Obstetric Facility Quality and Newborn Mortality in Malawi: A Cross-Sectional Study
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CitationLeslie, Hannah H., Günther Fink, Humphreys Nsona, and Margaret E. Kruk. 2016. “Obstetric Facility Quality and Newborn Mortality in Malawi: A Cross-Sectional Study.” PLoS Medicine 13 (10): e1002151. doi:10.1371/journal.pmed.1002151. http://dx.doi.org/10.1371/journal.pmed.1002151.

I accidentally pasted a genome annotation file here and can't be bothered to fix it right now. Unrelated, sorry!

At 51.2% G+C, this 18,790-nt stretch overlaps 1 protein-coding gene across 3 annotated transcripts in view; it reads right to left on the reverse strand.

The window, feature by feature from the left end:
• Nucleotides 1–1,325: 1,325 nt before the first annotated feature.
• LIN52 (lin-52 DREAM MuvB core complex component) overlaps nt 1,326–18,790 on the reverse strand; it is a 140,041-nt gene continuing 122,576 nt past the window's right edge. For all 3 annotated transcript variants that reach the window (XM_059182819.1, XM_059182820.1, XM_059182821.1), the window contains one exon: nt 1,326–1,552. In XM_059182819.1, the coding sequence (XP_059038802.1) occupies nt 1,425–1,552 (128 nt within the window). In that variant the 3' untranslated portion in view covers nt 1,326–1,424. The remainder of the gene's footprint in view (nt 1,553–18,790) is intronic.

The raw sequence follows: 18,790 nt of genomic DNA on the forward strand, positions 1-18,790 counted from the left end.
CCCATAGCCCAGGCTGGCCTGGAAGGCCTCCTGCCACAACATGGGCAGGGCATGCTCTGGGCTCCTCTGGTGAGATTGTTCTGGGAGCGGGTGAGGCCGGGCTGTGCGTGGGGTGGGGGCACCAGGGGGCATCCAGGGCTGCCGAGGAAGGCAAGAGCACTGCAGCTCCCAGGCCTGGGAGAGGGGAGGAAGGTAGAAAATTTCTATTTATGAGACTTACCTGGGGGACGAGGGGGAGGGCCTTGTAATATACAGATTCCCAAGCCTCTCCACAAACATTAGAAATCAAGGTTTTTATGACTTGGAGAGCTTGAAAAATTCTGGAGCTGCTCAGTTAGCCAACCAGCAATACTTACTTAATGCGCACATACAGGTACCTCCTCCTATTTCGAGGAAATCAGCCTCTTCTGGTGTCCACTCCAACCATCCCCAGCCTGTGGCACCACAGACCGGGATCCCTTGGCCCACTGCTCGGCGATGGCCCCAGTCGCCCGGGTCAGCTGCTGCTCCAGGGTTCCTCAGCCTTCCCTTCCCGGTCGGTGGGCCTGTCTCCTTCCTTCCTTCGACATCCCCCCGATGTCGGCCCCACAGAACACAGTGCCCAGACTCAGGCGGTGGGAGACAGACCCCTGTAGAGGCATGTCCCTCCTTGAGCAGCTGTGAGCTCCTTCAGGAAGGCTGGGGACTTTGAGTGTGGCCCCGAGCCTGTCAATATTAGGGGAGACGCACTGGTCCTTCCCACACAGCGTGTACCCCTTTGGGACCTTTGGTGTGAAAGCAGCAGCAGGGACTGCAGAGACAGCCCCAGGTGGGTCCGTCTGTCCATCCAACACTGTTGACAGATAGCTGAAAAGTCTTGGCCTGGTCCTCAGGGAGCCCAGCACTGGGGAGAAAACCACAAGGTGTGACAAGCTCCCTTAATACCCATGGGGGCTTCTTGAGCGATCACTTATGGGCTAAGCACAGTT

AbstractBackground: Ending preventable newborn deaths is a global health priority, but efforts to improve coverage of maternal and newborn care have not yielded expected gains in infant survival in many settings. One possible explanation is poor quality of clinical care. We assess facility quality and estimate the association of facility quality with neonatal mortality in Malawi. Methods and Findings: Data on facility infrastructure as well as processes of routine and basic emergency obstetric care for all facilities in the country were obtained from 2013 Malawi Service Provision Assessment. Birth location and mortality for children born in the preceding two years were obtained from the 2013–2014 Millennium Development Goals Endline Survey. Facilities were classified as higher quality if they ranked in the top 25% of delivery facilities based on an index of 25 predefined quality indicators. To address risk selection (sicker mothers choosing or being referred to higher-quality facilities), we employed instrumental variable (IV) analysis to estimate the association of facility quality of care with neonatal mortality. We used the difference between distance to the nearest facility and distance to a higher-quality delivery facility as the instrument. Four hundred sixty-seven of the 540 delivery facilities in Malawi, including 134 rated as higher quality, were linked to births in the population survey. The difference between higher- and lower-quality facilities was most pronounced in indicators of basic emergency obstetric care procedures. Higher-quality facilities were located a median distance of 3.3 km further from women than the nearest delivery facility and were more likely to be in urban areas. Among the 6,686 neonates analyzed, the overall neonatal mortality rate was 17 per 1,000 live births. Delivery in a higher-quality facility (top 25%) was associated with a 2.3 percentage point lower newborn mortality (95% confidence interval [CI] -0.046, 0.000, p-value 0.047). These results imply a newborn mortality rate of 28 per 1,000 births at low-quality facilities and of 5 per 1,000 births at the top 25% of facilities, accounting for maternal and newborn characteristics. This estimate applies to newborns whose mothers would switch from a lower-quality to a higher-quality facility if one were more accessible. Although we did not find an indication of unmeasured associations between the instrument and outcome, this remains a potential limitation of IV analysis. Conclusions: Poor quality of delivery facilities is associated with higher risk of newborn mortality in Malawi. A shift in focus from increasing utilization of delivery facilities to improving their quality is needed if global targets for further reductions in newborn mortality are to be achieved.
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